AT&T-Mo – I Love you, but I’m not IN Love with You

AT&T has finally admitted defeat in its proposed $39B USD takeover of GSM rival, T-Mobile USA. So… NOW what?

I saw the news a few weeks ago and part of me was both relieved and sad.  AT&T has given up on consummating its proposed $39B USD takeover of GSM rival, T-Mobile USA. So the big question left for us Monday Morning Quarter backs is simple – Now what?

In their announcement, AT&T chairman and CEO, Randall Stephenson, indicates that the transaction was about spectrum and capacity – meaning that AT&T can’t meet the needs of its customers without the ability to add additional capacity to their network.  They need wireless spectrum to satisfy the needs of their LTE rollout while still keeping their EDGE, UMTS and HPSA/HPSA+ networks functioning. Now that they’ve dropped the transaction they owe Deutsche Telekom a great deal of money and, interestingly enough, wireless spectrum.  In a press released late in the afternoon on December 19th, Stephenson states,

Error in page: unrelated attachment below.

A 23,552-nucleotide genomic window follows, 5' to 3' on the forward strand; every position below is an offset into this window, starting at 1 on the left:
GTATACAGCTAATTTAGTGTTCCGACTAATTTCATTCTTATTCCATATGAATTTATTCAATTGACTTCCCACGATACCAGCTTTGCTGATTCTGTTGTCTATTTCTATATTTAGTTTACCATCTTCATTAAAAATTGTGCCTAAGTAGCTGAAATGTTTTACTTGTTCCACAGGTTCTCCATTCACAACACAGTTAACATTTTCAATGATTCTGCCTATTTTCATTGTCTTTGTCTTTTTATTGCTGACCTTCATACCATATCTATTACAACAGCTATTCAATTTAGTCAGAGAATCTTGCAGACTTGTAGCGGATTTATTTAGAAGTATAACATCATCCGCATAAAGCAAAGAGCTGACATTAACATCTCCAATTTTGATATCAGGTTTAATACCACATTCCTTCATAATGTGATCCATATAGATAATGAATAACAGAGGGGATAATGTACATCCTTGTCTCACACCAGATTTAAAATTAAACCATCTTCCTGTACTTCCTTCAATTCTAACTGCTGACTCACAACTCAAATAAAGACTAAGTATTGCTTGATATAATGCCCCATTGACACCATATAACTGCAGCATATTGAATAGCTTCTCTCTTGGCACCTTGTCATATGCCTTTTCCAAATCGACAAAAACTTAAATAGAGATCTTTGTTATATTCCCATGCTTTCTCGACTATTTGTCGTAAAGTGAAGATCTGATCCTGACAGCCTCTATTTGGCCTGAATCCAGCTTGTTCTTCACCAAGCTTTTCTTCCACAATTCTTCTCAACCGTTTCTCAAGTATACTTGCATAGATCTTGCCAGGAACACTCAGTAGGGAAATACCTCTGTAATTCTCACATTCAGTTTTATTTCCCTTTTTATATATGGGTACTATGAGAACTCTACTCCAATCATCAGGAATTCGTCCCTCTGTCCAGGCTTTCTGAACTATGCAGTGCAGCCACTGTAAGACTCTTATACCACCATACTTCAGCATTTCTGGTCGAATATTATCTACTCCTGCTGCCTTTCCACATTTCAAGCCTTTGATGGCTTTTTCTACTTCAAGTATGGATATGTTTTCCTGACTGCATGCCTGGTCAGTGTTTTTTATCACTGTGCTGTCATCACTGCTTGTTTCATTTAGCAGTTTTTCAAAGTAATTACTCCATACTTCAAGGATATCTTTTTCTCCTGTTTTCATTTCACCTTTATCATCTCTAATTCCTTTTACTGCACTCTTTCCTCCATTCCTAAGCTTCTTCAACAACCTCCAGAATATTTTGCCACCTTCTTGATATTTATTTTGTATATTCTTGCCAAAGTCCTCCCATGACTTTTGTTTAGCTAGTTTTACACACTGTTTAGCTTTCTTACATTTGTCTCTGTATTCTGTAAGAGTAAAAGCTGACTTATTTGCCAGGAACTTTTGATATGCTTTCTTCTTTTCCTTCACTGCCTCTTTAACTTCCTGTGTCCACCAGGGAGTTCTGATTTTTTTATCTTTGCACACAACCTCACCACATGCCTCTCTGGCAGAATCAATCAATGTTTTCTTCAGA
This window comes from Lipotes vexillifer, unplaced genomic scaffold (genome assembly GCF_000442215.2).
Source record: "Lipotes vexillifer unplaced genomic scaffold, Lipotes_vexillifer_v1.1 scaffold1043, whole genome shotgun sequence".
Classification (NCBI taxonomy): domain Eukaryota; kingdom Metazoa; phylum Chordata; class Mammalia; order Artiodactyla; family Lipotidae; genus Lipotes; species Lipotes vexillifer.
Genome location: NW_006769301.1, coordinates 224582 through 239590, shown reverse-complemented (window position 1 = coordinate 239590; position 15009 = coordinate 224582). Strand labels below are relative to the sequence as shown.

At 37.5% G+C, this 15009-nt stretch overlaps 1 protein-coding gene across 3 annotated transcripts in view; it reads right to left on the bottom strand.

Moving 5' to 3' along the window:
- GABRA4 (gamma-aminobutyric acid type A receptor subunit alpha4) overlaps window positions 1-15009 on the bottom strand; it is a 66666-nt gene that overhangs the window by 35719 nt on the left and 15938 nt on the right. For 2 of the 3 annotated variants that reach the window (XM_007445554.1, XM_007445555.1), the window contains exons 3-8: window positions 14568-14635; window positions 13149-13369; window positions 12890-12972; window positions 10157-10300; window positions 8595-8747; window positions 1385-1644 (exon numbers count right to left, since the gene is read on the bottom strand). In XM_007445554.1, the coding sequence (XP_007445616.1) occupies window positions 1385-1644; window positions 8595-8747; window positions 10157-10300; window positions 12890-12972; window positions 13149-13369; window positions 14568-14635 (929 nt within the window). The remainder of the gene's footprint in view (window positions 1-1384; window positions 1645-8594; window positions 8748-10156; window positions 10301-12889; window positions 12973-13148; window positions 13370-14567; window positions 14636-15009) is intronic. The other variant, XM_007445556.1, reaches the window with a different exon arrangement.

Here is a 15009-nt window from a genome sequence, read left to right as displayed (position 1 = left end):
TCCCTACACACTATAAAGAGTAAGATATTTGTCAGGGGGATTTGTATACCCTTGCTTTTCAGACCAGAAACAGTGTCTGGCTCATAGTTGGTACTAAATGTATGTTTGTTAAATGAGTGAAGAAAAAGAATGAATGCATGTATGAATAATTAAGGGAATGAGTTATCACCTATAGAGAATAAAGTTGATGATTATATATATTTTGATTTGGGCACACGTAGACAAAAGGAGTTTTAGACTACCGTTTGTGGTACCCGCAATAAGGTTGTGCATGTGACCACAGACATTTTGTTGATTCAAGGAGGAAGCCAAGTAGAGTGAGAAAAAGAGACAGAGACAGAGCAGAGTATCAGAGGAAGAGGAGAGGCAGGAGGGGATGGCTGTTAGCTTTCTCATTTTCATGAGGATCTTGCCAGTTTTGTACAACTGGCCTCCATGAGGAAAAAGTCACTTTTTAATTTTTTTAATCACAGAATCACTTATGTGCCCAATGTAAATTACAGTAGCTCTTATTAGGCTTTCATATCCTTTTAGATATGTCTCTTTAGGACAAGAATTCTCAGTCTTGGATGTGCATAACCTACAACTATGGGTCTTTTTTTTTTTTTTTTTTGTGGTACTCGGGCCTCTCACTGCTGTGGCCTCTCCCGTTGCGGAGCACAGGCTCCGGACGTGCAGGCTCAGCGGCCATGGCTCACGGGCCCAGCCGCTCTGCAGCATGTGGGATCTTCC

“To reflect the break-up considerations due Deutsche Telekom, AT&T will recognize a pretax accounting charge of $4 billion in the 4th quarter of 2011.  Additionally, AT&T will enter a mutually beneficial roaming agreement with Deutsche Telekom.”

What I’m most interested in is the “mutually beneficial roaming agreement.”  There’s no additional information on this at this time. I can find no details on the agreement or what this means to either AT&T or T-Mobile USA.  If it means that T-Mo users will have access to AT&T’s 3G network and vice-versa, that…would be awesome. That could enable 3G speeds on all unlocked iPhones on T-Mo.  It could provide AT&T customers with additional stability (meaning less dropped calls) …but without the details on the roaming agreement, this is really speculation at best.

It’s also been reported that T-Mobile has been refarming some of their spectrum and networks in Utah, Nevada, and Northern California to use the 1900mHz band for 3G.  Even in these areas, it’s not wide spread, and in small pockets.  However, unlocked iPhones (as well as other unlocked phones that make use of the 1900mHz band) in those areas are getting 3G speeds, on T-Mobile.  One can only hope that they do more of this, and perhaps arrange the AT&T roaming agreement to enable this, in larger areas.

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